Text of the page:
Saturday, 15 December 2012

How Indra married Sachi Devi

We all know about Indra, the King of Gods and his wife Sachi Devi. But did you know that Indra won the hand of Sachi Devi after he dueled long and hard with a man blessed with immortality.
Sachi Devi was the daughter of Emperor Pauloma. Though an Auura, Pauloma was religious and extended a helping hand to Brahmins. He also sponsored Brahmins and Rishis.
King Pauloma had sponsored Shukracharya to take up research on immortality.
The King had an able commander in chief called Vrut who was deeply in love with Sachi Devi. However, Sachi did not want to marry Vrut as he considered him to be a mere servant of her father.
An insulted Vrut decided to take revenge by marrying Sachi. He went away from the kingdom and worshipped Shiva.
Shiva was pleased with the devotion of Vrut and blessed him with the boon of immortality, saying that he could not be killed with any known weapons of war.      
An elated Vrut set pout to conquer several kingdoms so that he would be the Emperor of a bigger and more powerful kingdom than Pauloma.
When Indra came to know that Vrut was on the warpath, he feared for the safety of Indraloka and other kingdoms. Indra too had fallen in love with Sachi and he wanted to marry her. He approached Sage Daduchi who realised that Vrut could not be worsted by any human weapons of war.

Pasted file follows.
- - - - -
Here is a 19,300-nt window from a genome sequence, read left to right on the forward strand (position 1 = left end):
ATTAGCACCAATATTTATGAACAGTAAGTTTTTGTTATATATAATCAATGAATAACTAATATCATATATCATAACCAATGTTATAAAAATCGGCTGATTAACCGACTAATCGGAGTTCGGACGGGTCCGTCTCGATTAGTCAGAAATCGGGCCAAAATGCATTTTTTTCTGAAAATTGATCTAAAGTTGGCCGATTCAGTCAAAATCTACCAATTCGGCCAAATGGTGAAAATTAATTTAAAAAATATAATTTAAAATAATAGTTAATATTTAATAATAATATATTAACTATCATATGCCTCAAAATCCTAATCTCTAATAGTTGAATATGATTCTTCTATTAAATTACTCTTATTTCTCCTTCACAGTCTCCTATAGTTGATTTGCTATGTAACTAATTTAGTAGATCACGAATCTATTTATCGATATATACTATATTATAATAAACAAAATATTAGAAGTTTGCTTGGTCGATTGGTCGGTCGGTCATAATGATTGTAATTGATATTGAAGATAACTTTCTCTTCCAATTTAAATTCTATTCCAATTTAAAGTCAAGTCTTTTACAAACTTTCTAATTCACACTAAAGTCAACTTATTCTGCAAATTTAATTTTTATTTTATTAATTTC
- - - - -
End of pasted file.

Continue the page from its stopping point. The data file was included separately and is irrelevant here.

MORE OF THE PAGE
He, therefore, created a powerful weapon from his bones and handed it over to Indra, saying that it would be the cause of  Vrut’s death. Indra then marched at the head of an army to meet Vrut’s challenge.
The armies of both Indra and Vrut came face to face. Indra then suggested to Vrut that instead of shedding much blood, the dispute could be settled by them alone. Whoever won, would marry Sachi.
Vrut agreed and both Indra and Vrut fought hard. Indra finally prevailed and he married Sachi and took her to Indraloka.     
There us a temple to Sachi Devi in  Osian, near Jodhpur in Rajasthan.  The Goddess Sachi is also called Sachiya Mata and Sachchiyay Mata.
She is worshipped by Marwadi, Maheswari, Panwar, Rajputs and even Pareeks-Brahmins. This temple is known as the temple of happiness and it was built by the Parmar King Upendre between the 9th and 10th century.
However, there is a stone inscription that gives a different account of the deity in the temple. This is a Jain story that says the Goddess Chamunda was accustomed to receive animal worship and a Jain monk, Vijay Ratnaprabhasuri, convinced her to stop the practice. The Goddess agreed and the grateful saint named her Sachchiyay Mata.

1 comment:

  1. Shouldn't the name be Shachi and not Sachi?